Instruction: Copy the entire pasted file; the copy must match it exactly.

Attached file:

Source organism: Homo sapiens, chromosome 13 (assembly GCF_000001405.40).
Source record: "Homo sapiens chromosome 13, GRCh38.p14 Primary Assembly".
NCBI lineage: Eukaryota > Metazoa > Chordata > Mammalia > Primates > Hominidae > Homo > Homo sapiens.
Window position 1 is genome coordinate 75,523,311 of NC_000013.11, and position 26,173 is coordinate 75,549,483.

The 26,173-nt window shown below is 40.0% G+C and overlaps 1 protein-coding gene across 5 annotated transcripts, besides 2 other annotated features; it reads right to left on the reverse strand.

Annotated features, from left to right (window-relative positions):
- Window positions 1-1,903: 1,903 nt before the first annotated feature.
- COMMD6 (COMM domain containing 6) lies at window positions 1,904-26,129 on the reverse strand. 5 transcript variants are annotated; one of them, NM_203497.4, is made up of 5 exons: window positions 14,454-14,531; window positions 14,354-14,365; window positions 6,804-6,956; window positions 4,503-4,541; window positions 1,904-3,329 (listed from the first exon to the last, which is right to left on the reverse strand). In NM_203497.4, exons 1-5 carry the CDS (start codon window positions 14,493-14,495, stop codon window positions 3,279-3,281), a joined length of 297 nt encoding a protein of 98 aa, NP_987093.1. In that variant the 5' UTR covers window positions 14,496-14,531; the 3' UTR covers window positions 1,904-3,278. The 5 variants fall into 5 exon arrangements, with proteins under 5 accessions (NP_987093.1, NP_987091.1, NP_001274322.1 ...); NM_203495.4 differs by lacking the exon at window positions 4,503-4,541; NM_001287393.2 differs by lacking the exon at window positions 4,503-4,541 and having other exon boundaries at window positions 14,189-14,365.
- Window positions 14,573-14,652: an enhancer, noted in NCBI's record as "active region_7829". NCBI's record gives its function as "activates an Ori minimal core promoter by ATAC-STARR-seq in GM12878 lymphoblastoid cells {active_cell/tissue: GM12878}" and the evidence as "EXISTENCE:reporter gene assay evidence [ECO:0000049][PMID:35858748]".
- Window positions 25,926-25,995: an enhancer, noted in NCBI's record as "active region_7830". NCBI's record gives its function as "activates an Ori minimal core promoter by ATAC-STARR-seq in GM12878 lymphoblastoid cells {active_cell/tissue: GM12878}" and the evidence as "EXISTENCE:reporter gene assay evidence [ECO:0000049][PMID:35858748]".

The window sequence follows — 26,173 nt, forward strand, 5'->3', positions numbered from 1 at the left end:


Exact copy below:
Source organism: Homo sapiens, chromosome 13 (assembly GCF_000001405.40).
Source record: "Homo sapiens chromosome 13, GRCh38.p14 Primary Assembly".
NCBI lineage: Eukaryota > Metazoa > Chordata > Mammalia > Primates > Hominidae > Homo > Homo sapiens.
Window position 1 is genome coordinate 75,523,311 of NC_000013.11, and position 26,173 is coordinate 75,549,483.

The 26,173-nt window shown below is 40.0% G+C and overlaps 1 protein-coding gene across 5 annotated transcripts, besides 2 other annotated features; it reads right to left on the reverse strand.

Annotated features, from left to right (window-relative positions):
- Window positions 1-1,903: 1,903 nt before the first annotated feature.
- COMMD6 (COMM domain containing 6) lies at window positions 1,904-26,129 on the reverse strand. 5 transcript variants are annotated; one of them, NM_203497.4, is made up of 5 exons: window positions 14,454-14,531; window positions 14,354-14,365; window positions 6,804-6,956; window positions 4,503-4,541; window positions 1,904-3,329 (listed from the first exon to the last, which is right to left on the reverse strand). In NM_203497.4, exons 1-5 carry the CDS (start codon window positions 14,493-14,495, stop codon window positions 3,279-3,281), a joined length of 297 nt encoding a protein of 98 aa, NP_987093.1. In that variant the 5' UTR covers window positions 14,496-14,531; the 3' UTR covers window positions 1,904-3,278. The 5 variants fall into 5 exon arrangements, with proteins under 5 accessions (NP_987093.1, NP_987091.1, NP_001274322.1 ...); NM_203495.4 differs by lacking the exon at window positions 4,503-4,541; NM_001287393.2 differs by lacking the exon at window positions 4,503-4,541 and having other exon boundaries at window positions 14,189-14,365.
- Window positions 14,573-14,652: an enhancer, noted in NCBI's record as "active region_7829". NCBI's record gives its function as "activates an Ori minimal core promoter by ATAC-STARR-seq in GM12878 lymphoblastoid cells {active_cell/tissue: GM12878}" and the evidence as "EXISTENCE:reporter gene assay evidence [ECO:0000049][PMID:35858748]".
- Window positions 25,926-25,995: an enhancer, noted in NCBI's record as "active region_7830". NCBI's record gives its function as "activates an Ori minimal core promoter by ATAC-STARR-seq in GM12878 lymphoblastoid cells {active_cell/tissue: GM12878}" and the evidence as "EXISTENCE:reporter gene assay evidence [ECO:0000049][PMID:35858748]".

The window sequence follows — 26,173 nt, forward strand, 5'->3', positions numbered from 1 at the left end: